Business Finance in Less Developed Capital Markets

By Klaus P. Fischer; George J. Papaioannou | Go to book overview

5
The Chinese New Year, Common- Stock Purchasing, and Cumulative Raw Returns: Is Taiwan's Stock Market Informationally Efficient?

CHENG FEW LEE, GILI YEN, and CHINGFU CHANG


RESEARCH OBJECTIVES

Following Fama, Fisher, Jensen, and Roll ( 1969) pioneering study, researchers have widely used event studies to examine market efficiency. Studies in the early 1970s pointed to the confirmation of market efficiency ( Fama 1976). However, a few years later, more and more evidence against market efficiency was reported ( Jensen 1978). It is no surprise that a rapidly growing literature has addressed this unresolved issue.

In view of the fact that a unanimous opinion on market efficiency has yet to be formed, this chapter first proposes an improved testing methodology and then provides some empirical evidence bearing on this unresolved issue. Specifically, this study proposes market suspension around the Chinese Lunar New Year as an event to be used to study market efficiency. Since both financial and real transactions come to a halt during this period, most will agree that the festival constitutes a purely nominal event. Hence the quagmire of judging whether a chosen event is "truly" or "seemingly" nominal can be avoided. When annual data for the Taiwan stock market from the period 1975 to 1984 are analyzed, it is found that in most years shrewd investors could beat the market by purchasing common shares in advent of the New Year and selling them off some time after the stock market reopened.

This chapter is divided into five sections. In addition to this introductory section that describes the research and objectives of the present study, the remaining portion of the chapter is organized as follows. The second section describes the proposed refined methodology. The third section conducts empirical analysis. Discussion and interpretation of the empirical findings are presented in the fourth section. The fifth section concludes the chapter.

-101-

Notes for this page

Add a new note
If you are trying to select text to create highlights or citations, remember that you must now click or tap on the first word, and then click or tap on the last word.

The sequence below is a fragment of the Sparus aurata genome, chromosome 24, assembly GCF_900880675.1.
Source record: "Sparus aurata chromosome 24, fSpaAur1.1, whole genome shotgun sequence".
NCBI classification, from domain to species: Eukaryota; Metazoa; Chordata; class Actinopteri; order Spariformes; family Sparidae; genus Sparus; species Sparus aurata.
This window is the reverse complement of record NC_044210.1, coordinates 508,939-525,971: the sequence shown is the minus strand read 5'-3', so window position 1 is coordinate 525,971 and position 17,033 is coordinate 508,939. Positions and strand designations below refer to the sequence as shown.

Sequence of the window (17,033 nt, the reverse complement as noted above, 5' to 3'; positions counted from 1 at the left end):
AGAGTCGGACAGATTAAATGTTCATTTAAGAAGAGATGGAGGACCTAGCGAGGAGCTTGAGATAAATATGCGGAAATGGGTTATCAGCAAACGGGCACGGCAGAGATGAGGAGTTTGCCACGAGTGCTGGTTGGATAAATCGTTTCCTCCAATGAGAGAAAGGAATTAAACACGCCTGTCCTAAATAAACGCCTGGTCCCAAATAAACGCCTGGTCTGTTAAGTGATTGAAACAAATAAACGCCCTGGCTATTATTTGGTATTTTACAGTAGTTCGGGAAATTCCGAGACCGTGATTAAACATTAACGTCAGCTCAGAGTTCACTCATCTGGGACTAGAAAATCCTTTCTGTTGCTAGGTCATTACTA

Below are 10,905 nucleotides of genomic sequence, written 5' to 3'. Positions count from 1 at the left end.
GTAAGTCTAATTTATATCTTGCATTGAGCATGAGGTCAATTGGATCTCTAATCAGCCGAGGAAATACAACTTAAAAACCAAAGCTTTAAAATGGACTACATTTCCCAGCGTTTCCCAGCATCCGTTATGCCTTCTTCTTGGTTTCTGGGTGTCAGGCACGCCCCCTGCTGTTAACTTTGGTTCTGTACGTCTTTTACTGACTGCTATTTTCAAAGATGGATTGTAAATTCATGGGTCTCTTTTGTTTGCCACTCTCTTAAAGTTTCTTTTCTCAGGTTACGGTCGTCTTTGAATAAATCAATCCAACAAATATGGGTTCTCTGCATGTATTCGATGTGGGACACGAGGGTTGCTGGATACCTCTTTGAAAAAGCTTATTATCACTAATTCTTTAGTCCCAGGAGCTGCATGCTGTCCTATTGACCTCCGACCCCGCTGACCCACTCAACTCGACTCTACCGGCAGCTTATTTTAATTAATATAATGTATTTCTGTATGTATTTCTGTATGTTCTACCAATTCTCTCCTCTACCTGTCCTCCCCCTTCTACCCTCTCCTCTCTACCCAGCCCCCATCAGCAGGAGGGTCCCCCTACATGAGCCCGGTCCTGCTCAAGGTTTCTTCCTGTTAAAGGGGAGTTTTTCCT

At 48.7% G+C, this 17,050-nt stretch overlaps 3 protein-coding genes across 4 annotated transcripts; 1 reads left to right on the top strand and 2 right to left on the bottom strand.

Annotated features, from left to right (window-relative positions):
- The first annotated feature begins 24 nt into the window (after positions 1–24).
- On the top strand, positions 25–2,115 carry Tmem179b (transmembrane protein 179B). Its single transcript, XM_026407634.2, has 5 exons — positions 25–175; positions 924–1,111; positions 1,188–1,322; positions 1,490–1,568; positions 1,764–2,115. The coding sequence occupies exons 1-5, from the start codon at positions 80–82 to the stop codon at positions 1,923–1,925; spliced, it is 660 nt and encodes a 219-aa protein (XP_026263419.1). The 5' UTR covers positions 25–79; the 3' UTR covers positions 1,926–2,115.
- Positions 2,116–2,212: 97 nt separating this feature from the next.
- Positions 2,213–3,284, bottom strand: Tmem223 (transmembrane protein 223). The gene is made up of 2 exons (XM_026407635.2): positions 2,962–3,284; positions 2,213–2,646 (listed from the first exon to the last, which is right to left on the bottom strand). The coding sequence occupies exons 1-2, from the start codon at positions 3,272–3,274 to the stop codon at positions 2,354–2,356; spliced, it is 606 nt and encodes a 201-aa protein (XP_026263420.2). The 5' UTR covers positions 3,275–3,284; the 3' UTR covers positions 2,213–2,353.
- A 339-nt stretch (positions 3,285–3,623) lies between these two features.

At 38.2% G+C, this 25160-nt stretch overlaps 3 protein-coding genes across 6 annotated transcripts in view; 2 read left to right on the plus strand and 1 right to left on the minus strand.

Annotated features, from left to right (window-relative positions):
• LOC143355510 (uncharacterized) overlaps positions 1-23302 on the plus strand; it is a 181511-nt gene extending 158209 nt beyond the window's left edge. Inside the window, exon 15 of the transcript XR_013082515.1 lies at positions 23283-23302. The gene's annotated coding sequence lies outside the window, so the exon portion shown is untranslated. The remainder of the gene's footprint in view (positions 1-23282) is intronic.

One moment ...
Default project is now your active project.
Project items

Items saved from this book

This book has been saved
Highlights (0)
Some of your highlights are legacy items.

Highlights saved before July 30, 2012 will not be displayed on their respective source pages.

You can easily re-create the highlights by opening the book page or article, selecting the text, and clicking “Highlight.”

Citations (0)
Some of your citations are legacy items.

Any citation created before July 30, 2012 will labeled as a “Cited page.” New citations will be saved as cited passages, pages or articles.

We also added the ability to view new citations from your projects or the book or article where you created them.

Notes (0)
Bookmarks (0)

You have no saved items from this book

Project items include:
  • Saved book/article
  • Highlights
  • Quotes/citations
  • Notes
  • Bookmarks
Notes
Cite this page

Cited page

Style
Citations are available only to our active members.
Buy instant access to cite pages or passages in MLA, APA and Chicago citation styles.

(Einhorn, 1992, p. 25)

(Einhorn 25)

1. Lois J. Einhorn, Abraham Lincoln, the Orator: Penetrating the Lincoln Legend (Westport, CT: Greenwood Press, 1992), 25, http://www.questia.com/read/27419298.

Cited page

Bookmark this page
Business Finance in Less Developed Capital Markets
Table of contents

Table of contents

Settings

Settings

Typeface
Text size Smaller Larger Reset View mode
Search within

Search within this book

Look up

Look up a word

  • Dictionary
  • Thesaurus
Please submit a word or phrase above.
Print this page

Print this page

Why can't I print more than one page at a time?

Help
Full screen
/ 398

matching results for page

    Questia reader help

    How to highlight and cite specific passages

    1. Click or tap the first word you want to select.
    2. Click or tap the last word you want to select, and you’ll see everything in between get selected.
    3. You’ll then get a menu of options like creating a highlight or a citation from that passage of text.

    OK, got it!

    Cited passage

    Style
    Citations are available only to our active members.
    Buy instant access to cite pages or passages in MLA, APA and Chicago citation styles.

    "Portraying himself as an honest, ordinary person helped Lincoln identify with his audiences." (Einhorn, 1992, p. 25).

    "Portraying himself as an honest, ordinary person helped Lincoln identify with his audiences." (Einhorn 25)

    "Portraying himself as an honest, ordinary person helped Lincoln identify with his audiences."1

    1. Lois J. Einhorn, Abraham Lincoln, the Orator: Penetrating the Lincoln Legend (Westport, CT: Greenwood Press, 1992), 25, http://www.questia.com/read/27419298.

    Cited passage

    Thanks for trying Questia!

    Please continue trying out our research tools, but please note, full functionality is available only to our active members.

    Your work will be lost once you leave this Web page.

    Buy instant access to save your work.

    Already a member? Log in now.

    Oops!

    An unknown error has occurred. Please click the button below to reload the page. If the problem persists, please try again in a little while.